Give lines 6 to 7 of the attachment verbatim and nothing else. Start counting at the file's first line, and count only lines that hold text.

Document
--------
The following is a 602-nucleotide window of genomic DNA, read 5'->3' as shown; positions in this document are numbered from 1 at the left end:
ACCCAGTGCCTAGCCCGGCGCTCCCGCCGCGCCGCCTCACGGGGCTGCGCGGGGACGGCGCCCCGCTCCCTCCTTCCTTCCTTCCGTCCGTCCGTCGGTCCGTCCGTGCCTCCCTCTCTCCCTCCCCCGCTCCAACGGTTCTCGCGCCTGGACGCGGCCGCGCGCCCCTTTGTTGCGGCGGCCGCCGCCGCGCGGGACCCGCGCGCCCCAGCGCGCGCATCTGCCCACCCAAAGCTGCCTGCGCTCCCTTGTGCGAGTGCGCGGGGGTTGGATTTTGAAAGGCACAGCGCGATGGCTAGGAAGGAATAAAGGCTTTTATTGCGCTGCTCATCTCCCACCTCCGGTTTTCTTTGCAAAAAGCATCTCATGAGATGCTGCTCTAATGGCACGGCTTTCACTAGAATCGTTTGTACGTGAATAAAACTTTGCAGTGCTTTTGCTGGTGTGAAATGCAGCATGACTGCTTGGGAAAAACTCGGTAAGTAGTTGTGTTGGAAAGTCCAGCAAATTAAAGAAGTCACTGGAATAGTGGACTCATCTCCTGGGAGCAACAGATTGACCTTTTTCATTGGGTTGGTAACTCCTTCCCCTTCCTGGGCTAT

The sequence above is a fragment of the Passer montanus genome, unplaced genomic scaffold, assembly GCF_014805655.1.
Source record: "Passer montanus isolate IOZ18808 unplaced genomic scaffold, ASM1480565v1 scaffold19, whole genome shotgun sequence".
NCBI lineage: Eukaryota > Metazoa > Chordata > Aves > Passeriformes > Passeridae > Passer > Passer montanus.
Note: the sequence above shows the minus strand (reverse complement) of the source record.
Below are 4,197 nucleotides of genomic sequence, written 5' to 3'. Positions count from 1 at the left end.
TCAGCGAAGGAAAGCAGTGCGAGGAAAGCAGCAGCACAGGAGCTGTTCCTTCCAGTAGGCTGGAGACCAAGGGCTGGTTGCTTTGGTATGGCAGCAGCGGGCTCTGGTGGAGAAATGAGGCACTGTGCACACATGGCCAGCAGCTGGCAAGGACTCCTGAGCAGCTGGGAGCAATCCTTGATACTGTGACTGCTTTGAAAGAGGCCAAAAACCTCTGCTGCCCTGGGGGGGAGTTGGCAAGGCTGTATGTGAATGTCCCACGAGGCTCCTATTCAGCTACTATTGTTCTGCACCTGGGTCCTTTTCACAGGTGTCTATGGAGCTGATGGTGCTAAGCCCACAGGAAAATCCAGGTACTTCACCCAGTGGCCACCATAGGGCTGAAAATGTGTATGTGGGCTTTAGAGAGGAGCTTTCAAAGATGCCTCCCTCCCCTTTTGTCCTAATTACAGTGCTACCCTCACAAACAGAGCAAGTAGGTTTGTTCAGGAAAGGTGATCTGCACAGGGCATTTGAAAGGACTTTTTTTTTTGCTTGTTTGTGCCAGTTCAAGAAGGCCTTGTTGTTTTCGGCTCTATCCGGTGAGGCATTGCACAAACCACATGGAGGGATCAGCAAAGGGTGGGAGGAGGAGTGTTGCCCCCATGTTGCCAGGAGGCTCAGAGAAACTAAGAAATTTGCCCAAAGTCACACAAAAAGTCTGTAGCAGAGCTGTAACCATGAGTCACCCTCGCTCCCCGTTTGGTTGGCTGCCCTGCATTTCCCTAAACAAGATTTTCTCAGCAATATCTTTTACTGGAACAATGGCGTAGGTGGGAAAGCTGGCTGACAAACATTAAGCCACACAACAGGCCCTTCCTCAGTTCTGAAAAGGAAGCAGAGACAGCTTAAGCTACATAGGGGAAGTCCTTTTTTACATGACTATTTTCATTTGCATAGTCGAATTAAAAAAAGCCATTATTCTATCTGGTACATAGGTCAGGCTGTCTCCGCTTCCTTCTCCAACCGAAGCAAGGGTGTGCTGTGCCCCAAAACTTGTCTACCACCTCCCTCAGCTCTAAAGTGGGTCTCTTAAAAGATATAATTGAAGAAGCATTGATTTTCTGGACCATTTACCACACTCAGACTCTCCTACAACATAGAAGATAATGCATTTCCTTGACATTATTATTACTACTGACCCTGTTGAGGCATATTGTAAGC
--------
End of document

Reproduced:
Note: the sequence above shows the minus strand (reverse complement) of the source record.
Below are 4,197 nucleotides of genomic sequence, written 5' to 3'. Positions count from 1 at the left end.